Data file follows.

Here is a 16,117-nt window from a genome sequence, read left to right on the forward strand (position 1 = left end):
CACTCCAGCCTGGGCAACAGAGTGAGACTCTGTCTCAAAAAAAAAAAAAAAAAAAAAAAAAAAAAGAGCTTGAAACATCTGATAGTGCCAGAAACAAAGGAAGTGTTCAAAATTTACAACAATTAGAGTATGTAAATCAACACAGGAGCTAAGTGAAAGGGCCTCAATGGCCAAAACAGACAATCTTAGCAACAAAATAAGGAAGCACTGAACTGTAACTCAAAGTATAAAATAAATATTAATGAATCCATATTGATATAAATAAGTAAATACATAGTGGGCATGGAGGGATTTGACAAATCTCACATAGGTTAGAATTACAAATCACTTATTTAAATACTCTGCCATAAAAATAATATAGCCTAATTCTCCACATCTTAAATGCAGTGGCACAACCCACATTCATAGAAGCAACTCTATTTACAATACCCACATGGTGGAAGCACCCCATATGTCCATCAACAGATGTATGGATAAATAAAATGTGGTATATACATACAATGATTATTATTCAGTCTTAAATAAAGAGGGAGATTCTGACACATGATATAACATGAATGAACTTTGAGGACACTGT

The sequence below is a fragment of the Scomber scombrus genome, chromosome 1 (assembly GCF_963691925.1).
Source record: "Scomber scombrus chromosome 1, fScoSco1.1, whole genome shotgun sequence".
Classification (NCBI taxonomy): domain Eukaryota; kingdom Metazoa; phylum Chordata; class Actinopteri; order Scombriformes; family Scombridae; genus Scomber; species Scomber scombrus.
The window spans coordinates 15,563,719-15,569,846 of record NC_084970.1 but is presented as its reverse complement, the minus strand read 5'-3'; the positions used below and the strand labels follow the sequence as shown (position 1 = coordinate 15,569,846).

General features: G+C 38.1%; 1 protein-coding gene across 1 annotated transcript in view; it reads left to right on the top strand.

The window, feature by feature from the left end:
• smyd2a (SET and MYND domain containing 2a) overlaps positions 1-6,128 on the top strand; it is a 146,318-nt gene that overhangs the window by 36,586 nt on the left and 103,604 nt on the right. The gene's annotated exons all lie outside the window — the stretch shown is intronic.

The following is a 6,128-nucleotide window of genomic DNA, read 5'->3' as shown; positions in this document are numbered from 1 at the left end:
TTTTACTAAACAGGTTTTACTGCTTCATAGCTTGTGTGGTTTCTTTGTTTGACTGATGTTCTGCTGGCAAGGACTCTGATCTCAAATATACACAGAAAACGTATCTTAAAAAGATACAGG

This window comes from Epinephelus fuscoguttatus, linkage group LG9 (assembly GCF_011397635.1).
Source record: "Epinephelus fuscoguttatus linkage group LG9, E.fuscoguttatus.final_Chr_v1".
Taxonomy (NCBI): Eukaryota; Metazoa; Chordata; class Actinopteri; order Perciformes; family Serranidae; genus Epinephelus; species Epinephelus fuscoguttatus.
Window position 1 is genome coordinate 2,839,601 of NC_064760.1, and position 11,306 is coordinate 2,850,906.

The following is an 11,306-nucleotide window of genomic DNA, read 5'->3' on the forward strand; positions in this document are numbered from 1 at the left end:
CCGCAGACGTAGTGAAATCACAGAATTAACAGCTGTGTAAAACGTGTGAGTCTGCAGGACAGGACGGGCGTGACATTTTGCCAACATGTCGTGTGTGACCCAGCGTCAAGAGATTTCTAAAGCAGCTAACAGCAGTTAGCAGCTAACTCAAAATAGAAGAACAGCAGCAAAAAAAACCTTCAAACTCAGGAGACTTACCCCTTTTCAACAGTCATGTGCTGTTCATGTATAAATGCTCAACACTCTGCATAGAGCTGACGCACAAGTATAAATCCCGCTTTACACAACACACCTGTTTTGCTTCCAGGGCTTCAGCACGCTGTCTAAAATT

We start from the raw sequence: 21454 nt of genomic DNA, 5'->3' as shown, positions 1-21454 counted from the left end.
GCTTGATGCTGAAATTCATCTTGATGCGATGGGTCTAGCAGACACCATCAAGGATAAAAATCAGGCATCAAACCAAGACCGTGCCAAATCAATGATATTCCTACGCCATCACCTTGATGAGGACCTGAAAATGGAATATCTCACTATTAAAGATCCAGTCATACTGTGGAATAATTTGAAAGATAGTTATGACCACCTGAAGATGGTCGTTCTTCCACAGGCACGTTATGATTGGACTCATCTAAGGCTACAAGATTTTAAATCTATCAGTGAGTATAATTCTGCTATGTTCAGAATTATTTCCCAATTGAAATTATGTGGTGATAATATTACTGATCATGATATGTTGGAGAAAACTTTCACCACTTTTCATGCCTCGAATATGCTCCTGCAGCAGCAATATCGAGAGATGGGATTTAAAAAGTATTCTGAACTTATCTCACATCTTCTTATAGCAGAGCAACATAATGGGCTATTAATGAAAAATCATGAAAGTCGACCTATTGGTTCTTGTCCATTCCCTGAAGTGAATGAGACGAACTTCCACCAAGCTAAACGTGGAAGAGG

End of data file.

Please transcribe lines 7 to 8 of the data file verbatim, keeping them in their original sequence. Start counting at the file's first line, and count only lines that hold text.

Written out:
General features: G+C 38.1%; 1 protein-coding gene across 1 annotated transcript in view; it reads left to right on the top strand.

The window, feature by feature from the left end: